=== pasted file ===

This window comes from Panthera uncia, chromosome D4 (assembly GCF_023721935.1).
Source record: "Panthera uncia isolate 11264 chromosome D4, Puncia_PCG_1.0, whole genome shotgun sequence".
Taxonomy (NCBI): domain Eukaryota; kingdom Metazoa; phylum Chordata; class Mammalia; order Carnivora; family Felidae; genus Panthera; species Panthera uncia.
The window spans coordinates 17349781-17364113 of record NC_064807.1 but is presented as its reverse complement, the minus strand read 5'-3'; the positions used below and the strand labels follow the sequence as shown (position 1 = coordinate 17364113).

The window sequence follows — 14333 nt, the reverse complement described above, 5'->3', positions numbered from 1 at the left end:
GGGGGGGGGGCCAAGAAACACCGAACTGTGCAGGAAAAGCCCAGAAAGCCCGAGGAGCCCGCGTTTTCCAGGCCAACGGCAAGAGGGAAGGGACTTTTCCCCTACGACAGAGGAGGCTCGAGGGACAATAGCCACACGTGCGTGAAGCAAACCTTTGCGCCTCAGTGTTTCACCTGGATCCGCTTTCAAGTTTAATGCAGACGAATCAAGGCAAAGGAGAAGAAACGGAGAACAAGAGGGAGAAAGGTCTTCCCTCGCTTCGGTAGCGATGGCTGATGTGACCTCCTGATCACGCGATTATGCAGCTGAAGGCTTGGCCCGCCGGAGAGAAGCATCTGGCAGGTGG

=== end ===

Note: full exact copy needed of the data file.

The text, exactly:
This window comes from Panthera uncia, chromosome D4 (assembly GCF_023721935.1).
Source record: "Panthera uncia isolate 11264 chromosome D4, Puncia_PCG_1.0, whole genome shotgun sequence".
Taxonomy (NCBI): domain Eukaryota; kingdom Metazoa; phylum Chordata; class Mammalia; order Carnivora; family Felidae; genus Panthera; species Panthera uncia.
The window spans coordinates 17349781-17364113 of record NC_064807.1 but is presented as its reverse complement, the minus strand read 5'-3'; the positions used below and the strand labels follow the sequence as shown (position 1 = coordinate 17364113).

The window sequence follows — 14333 nt, the reverse complement described above, 5'->3', positions numbered from 1 at the left end:
GGGGGGGGGGCCAAGAAACACCGAACTGTGCAGGAAAAGCCCAGAAAGCCCGAGGAGCCCGCGTTTTCCAGGCCAACGGCAAGAGGGAAGGGACTTTTCCCCTACGACAGAGGAGGCTCGAGGGACAATAGCCACACGTGCGTGAAGCAAACCTTTGCGCCTCAGTGTTTCACCTGGATCCGCTTTCAAGTTTAATGCAGACGAATCAAGGCAAAGGAGAAGAAACGGAGAACAAGAGGGAGAAAGGTCTTCCCTCGCTTCGGTAGCGATGGCTGATGTGACCTCCTGATCACGCGATTATGCAGCTGAAGGCTTGGCCCGCCGGAGAGAAGCATCTGGCAGGTGG